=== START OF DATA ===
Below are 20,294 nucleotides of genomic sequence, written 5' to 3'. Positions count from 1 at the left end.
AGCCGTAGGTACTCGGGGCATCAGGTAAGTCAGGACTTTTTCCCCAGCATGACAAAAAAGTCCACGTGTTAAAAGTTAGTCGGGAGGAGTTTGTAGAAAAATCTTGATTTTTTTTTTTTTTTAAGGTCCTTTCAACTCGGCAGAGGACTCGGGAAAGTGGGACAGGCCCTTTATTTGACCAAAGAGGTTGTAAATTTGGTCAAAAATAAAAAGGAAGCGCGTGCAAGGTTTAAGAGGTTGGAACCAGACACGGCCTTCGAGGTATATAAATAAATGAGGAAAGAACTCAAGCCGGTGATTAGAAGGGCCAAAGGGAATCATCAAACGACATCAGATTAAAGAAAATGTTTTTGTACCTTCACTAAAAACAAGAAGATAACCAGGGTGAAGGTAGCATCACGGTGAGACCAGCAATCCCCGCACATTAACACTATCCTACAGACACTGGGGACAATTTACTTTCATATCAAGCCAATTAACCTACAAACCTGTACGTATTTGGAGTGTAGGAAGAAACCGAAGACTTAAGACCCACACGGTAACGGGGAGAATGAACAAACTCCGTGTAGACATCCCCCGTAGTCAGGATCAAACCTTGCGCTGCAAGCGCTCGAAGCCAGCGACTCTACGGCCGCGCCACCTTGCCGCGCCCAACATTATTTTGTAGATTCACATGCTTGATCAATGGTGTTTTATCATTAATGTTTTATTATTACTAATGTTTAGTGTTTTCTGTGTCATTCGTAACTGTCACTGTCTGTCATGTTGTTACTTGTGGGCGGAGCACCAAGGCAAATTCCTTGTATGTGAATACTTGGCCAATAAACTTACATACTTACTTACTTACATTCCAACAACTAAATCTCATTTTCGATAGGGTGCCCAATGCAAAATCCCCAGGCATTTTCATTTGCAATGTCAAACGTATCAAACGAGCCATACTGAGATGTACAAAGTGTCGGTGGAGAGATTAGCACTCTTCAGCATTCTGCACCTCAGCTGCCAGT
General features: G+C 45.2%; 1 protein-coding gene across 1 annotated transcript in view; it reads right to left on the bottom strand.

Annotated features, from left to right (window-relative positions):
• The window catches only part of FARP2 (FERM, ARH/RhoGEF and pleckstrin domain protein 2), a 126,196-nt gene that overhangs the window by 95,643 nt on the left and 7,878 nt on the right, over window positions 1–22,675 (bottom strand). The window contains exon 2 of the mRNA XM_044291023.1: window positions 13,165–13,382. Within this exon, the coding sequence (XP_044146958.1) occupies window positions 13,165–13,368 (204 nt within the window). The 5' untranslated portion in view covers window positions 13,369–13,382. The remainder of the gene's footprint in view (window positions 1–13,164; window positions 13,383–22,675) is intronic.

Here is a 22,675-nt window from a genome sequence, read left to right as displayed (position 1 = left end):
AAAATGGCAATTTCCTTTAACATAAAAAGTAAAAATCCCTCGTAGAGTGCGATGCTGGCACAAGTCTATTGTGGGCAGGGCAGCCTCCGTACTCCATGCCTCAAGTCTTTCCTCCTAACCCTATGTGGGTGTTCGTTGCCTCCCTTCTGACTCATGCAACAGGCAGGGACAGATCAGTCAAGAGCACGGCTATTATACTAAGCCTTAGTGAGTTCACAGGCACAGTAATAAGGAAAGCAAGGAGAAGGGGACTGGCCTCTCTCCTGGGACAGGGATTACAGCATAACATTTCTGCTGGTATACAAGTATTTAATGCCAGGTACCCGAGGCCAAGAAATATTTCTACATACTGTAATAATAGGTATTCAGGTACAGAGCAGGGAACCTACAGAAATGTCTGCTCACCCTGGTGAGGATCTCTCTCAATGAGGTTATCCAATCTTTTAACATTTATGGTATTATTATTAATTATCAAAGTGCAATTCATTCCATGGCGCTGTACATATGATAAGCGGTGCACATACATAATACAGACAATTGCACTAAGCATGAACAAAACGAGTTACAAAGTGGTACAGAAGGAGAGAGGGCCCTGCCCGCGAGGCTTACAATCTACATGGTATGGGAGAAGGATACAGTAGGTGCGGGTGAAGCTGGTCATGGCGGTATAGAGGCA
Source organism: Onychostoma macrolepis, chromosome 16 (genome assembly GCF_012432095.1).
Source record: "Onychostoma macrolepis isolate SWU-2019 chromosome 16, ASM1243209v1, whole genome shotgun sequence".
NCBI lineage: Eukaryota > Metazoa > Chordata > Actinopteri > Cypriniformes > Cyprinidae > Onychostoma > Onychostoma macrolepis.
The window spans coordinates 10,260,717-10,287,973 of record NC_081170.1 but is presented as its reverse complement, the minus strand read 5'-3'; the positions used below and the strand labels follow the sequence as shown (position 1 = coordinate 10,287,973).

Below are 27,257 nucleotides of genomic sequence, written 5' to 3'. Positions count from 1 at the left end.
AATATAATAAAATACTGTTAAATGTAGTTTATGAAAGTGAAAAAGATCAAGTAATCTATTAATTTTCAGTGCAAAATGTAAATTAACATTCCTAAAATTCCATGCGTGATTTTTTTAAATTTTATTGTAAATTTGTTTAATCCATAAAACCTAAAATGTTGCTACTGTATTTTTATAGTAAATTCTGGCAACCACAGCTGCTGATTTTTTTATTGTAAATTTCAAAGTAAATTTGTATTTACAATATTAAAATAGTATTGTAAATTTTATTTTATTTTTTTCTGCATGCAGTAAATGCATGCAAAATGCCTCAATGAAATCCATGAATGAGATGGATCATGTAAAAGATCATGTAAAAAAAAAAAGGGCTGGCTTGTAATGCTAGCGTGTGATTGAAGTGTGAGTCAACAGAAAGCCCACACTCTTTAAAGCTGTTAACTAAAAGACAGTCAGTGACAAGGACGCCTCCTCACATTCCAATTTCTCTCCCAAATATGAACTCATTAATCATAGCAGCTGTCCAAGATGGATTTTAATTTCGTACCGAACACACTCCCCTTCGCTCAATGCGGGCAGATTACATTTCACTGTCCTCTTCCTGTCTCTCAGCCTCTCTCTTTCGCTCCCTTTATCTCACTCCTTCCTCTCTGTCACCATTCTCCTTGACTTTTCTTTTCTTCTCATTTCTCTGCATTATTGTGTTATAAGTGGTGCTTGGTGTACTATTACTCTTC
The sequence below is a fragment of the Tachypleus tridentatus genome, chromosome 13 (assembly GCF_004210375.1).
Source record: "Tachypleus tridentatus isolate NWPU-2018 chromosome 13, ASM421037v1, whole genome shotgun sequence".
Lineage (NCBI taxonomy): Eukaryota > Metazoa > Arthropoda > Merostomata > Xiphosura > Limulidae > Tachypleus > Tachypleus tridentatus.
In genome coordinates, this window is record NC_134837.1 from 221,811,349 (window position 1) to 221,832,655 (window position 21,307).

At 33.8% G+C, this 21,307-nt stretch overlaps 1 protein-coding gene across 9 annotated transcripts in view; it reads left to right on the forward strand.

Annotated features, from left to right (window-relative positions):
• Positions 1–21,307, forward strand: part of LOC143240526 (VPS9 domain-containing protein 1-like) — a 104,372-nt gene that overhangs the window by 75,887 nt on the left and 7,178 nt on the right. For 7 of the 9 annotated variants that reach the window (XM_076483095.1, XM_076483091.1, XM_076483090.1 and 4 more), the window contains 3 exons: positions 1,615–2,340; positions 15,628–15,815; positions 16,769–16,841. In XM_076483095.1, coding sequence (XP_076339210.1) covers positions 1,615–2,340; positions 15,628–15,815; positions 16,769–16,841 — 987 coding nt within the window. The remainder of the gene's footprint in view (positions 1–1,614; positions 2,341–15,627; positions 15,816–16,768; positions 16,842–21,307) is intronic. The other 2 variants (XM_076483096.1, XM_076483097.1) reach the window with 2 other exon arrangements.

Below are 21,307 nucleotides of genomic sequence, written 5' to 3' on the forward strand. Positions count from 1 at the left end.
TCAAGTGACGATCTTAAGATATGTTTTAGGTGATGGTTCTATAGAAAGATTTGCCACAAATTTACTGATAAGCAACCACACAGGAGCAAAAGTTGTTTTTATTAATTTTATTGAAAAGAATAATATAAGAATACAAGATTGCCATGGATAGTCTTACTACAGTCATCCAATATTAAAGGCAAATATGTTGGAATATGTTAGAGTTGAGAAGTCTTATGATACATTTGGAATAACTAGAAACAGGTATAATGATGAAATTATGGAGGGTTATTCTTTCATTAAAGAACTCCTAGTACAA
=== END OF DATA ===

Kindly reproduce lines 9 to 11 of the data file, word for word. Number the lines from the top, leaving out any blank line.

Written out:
Source record: "Onychostoma macrolepis isolate SWU-2019 chromosome 16, ASM1243209v1, whole genome shotgun sequence".
NCBI lineage: Eukaryota > Metazoa > Chordata > Actinopteri > Cypriniformes > Cyprinidae > Onychostoma > Onychostoma macrolepis.
The window spans coordinates 10,260,717-10,287,973 of record NC_081170.1 but is presented as its reverse complement, the minus strand read 5'-3'; the positions used below and the strand labels follow the sequence as shown (position 1 = coordinate 10,287,973).